Dr. Sharad Goel
Assistant Professor of Management Science & Engineering
Algorithms are now regularly used to decide whether defendants awaiting trial are too dangerous to be released back into the community. In some cases, black defendants are substantially more likely than white defendants to be incorrectly classified as high risk. To mitigate such disparities, several techniques have recently been proposed to achieve algorithmic fairness. Here we reformulate algorithmic fairness as constrained optimization: the objective is to maximize public safety while satisfying formal fairness constraints designed to reduce racial disparities. We show that for several past definitions of fairness, the optimal algorithms that result require detaining defendants above race specific risk thresholds. We further show that the optimal unconstrained algorithm requires applying a single, uniform threshold to all defendants. The unconstrained algorithm thus maximizes public safety while also satisfying one important understanding of equality: that all individuals are held to the same standard, irrespective of race. Because the optimal constrained and unconstrained algorithms generally differ, there is tension between improving public safety and satisfying prevailing notions of algorithmic fairness. By examining data from Broward County, Florida, we show that this trade-off can be large in practice. We focus on algorithms for pretrial release decisions, but the principles we discuss apply to other domains, and also to human decision makers carrying out structured decision rules.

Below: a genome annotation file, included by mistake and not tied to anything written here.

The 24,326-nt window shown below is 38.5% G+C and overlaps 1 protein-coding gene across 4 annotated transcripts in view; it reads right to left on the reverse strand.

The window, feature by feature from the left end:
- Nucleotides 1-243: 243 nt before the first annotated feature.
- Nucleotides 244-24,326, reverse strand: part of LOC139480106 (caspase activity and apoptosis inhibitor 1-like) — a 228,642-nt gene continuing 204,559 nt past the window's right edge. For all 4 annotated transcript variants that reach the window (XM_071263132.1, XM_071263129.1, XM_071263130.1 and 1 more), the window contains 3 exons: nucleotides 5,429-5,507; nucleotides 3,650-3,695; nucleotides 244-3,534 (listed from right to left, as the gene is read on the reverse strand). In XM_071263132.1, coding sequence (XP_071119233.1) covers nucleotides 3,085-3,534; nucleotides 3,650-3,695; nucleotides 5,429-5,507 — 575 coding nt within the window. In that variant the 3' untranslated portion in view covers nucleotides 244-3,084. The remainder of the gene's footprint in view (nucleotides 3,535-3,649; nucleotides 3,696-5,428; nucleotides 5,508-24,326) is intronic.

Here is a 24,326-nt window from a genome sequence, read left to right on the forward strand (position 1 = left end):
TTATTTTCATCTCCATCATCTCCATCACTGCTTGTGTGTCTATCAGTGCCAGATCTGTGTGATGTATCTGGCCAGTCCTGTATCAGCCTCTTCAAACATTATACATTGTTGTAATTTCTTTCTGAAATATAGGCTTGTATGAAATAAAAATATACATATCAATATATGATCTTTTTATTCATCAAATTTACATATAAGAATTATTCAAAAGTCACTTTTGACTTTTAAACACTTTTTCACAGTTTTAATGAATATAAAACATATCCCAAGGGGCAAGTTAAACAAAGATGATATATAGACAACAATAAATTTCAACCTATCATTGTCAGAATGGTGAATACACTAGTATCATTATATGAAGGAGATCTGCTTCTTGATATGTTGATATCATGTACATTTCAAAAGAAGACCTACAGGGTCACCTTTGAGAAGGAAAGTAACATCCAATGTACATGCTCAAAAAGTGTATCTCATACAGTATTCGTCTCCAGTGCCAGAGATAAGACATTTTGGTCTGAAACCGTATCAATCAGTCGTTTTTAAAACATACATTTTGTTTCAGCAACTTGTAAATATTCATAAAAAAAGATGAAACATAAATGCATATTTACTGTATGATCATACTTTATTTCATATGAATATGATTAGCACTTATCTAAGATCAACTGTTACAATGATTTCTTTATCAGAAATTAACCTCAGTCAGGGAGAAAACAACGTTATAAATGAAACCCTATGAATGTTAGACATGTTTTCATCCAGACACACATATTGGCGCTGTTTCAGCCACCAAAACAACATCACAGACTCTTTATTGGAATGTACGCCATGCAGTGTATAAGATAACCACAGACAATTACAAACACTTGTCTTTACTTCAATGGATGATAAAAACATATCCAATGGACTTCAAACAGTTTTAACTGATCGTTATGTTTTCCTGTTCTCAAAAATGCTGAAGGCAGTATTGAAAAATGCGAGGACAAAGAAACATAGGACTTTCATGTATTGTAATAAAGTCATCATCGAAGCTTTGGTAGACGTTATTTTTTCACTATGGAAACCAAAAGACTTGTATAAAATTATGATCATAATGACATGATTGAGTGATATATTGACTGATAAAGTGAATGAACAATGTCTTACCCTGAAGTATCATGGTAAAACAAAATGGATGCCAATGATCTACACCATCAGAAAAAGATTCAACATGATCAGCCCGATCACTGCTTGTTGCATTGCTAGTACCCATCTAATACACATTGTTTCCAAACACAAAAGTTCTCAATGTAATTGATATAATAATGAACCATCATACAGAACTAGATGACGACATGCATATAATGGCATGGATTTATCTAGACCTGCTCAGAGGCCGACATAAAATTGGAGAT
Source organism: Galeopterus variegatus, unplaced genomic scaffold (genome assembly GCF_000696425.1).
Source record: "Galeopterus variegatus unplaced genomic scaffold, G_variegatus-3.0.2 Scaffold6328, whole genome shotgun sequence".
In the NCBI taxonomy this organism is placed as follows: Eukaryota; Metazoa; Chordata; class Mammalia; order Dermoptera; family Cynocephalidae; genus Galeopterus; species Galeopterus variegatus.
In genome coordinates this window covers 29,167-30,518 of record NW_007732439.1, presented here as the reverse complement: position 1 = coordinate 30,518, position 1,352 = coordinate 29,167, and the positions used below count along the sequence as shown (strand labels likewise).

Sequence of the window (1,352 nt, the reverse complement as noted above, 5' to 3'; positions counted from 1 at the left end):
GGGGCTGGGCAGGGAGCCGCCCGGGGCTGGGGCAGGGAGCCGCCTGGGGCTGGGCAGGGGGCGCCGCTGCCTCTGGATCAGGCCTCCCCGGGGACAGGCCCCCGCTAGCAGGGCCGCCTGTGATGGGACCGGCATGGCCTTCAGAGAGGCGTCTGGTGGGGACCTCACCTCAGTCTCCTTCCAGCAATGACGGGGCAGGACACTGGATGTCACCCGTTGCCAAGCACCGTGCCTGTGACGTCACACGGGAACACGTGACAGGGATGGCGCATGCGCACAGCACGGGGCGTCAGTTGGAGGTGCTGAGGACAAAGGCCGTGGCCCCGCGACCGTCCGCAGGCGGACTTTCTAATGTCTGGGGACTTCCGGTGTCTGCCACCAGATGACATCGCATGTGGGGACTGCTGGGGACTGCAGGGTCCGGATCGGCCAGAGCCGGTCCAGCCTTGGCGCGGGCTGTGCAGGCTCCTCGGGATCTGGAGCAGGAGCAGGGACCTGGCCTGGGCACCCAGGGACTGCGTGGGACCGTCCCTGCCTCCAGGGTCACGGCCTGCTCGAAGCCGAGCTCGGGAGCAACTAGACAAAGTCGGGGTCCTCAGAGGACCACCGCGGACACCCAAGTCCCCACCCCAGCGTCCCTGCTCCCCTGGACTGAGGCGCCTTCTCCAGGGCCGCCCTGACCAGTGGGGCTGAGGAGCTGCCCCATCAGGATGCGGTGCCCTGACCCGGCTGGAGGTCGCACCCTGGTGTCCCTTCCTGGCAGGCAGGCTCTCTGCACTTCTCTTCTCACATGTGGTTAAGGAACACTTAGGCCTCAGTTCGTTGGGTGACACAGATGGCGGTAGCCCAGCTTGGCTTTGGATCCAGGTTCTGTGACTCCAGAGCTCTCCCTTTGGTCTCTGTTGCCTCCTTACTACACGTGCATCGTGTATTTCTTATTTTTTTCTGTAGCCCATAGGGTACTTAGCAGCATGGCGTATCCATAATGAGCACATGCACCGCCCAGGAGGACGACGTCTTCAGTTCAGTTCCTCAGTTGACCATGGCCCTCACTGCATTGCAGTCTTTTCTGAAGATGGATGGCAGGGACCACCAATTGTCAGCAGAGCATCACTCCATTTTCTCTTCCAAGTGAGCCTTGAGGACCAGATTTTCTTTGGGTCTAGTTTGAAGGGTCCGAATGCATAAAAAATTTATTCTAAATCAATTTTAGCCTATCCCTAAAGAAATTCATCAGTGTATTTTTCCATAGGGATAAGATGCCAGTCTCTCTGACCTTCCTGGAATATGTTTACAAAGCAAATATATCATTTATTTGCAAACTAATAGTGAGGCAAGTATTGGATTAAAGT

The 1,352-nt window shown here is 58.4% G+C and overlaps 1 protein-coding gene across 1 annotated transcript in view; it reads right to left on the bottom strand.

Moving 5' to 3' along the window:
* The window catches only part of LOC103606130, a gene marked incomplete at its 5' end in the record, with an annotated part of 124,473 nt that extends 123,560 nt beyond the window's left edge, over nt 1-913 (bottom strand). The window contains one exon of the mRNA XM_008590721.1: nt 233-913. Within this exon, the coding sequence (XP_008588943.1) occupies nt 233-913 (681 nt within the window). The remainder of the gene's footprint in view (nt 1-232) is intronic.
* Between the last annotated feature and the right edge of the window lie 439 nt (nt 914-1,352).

Sharad Goel is an assistant professor at Stanford University in the Department of Management Science & Engineering, and holds courtesy appointments in Computer Science and Sociology. He looks at public policy through the lens of computer science, bringing a computational perspective to a diverse range of contemporary issues, including police practices, bail reform, political polarization, voter fraud, and online privacy. Before joining Stanford, Sharad was a senior researcher at Microsoft in New York City.
Refreshments will be served at 4:00 p.m.